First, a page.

• Swimmer says:

      You obviously know nothing about swimming or its difficulty. Your ignorance makes you sound like an idiot. Its not padding, each stroke takes a lot of skill to learn and perfect, on top of that, its incredibly difficult to be the fastest at multiple events, especially because people at that level train for maybe one stroke or one event. Your comment about the bunny hop or backward walk isn’t even comparable. You have no idea what you are talking about. Spending time swimming for fun in a water park doesn’t mean you know anything about the actual sport.

  29. Bob Beaman didn’t just break a world record, he smashed by more than 0.5 meter. His mark stood as a world record from 1988 to 1991. In comparison, all but 2 of Michael Phelps world records have been broken in the 4 years since they were set.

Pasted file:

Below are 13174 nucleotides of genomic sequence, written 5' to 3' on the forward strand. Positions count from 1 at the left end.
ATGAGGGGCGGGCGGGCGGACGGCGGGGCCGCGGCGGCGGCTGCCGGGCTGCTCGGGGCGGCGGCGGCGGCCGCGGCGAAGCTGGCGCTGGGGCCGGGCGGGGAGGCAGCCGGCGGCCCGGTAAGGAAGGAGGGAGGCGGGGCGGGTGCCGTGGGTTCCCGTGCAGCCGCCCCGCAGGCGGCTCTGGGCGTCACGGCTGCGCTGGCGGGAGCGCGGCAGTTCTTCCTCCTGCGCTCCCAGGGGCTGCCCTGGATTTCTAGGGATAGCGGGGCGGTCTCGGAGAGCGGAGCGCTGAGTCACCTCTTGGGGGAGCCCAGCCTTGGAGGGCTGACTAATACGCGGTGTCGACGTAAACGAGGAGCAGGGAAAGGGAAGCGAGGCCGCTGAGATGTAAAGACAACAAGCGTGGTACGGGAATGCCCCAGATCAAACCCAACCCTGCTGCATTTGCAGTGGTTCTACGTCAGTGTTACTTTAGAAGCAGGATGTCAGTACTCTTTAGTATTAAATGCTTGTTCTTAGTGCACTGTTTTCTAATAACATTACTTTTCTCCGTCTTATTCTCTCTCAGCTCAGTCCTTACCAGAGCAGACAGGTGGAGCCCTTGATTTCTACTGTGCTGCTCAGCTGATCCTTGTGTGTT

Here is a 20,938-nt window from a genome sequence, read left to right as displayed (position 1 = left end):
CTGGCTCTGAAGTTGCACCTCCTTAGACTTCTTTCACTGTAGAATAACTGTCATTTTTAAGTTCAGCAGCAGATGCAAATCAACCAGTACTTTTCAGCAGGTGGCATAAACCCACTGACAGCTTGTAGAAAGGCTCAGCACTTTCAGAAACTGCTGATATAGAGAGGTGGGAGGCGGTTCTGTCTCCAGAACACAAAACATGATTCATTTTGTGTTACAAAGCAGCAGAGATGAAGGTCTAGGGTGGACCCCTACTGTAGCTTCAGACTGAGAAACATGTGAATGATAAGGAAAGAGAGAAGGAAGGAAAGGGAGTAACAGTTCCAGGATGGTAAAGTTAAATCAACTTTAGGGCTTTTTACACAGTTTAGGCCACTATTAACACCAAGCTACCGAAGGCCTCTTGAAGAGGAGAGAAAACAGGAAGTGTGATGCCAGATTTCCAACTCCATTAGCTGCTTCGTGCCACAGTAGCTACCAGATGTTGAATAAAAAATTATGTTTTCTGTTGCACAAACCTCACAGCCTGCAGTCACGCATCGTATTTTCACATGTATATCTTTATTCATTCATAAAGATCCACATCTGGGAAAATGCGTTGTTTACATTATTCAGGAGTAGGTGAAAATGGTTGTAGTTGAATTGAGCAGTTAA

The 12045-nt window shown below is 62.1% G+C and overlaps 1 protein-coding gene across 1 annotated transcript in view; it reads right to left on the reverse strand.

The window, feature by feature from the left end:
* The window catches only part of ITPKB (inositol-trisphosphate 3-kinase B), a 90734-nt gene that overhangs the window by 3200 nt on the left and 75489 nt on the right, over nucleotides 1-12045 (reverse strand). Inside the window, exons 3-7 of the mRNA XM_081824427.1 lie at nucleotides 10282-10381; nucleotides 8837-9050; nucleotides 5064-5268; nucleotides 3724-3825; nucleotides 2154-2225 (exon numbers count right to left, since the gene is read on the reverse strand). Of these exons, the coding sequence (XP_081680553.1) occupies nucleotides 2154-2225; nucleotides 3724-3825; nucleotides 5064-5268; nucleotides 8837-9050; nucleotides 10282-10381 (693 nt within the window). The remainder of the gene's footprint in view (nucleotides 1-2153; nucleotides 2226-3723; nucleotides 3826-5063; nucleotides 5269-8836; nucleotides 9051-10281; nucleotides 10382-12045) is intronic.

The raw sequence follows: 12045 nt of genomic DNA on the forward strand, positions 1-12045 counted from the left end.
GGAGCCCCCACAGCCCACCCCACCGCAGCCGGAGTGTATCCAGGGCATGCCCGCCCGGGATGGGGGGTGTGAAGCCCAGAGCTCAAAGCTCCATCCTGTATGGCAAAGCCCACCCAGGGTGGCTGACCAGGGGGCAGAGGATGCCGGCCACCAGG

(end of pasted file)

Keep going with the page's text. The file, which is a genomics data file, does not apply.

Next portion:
30. Taylormt02 says:

    Even though Jim Thorpe might not be the most outstanding performance, he should of been very high on this list.  It is very sad that he was not even mentioned.

  31. Track Fan says:

    Alberto Juantorena’s 400/800 double in the 1976 Olympics has never been duplicated.

  32. capsfan93 says:

    what about jim thorpe in the 1912 olympics and emil zatopek in the 1952 olympics, zatopek won the 5k 10k and marathon all in olympic record time. the marathon in the 52 olympics was the first time he ran the event

  33. Daniel Zheng says:

    Lezak’s relay performance in Beijing is in a category of its own. So many of the others below are just medal padding. Lezak was the oldest male on the team, racing against the world record holder, coming back from half a body length. To top that, the French team that he beat had been trash-talking for weaks, and it was thanks to him that Phelps was even able to get his eight medals.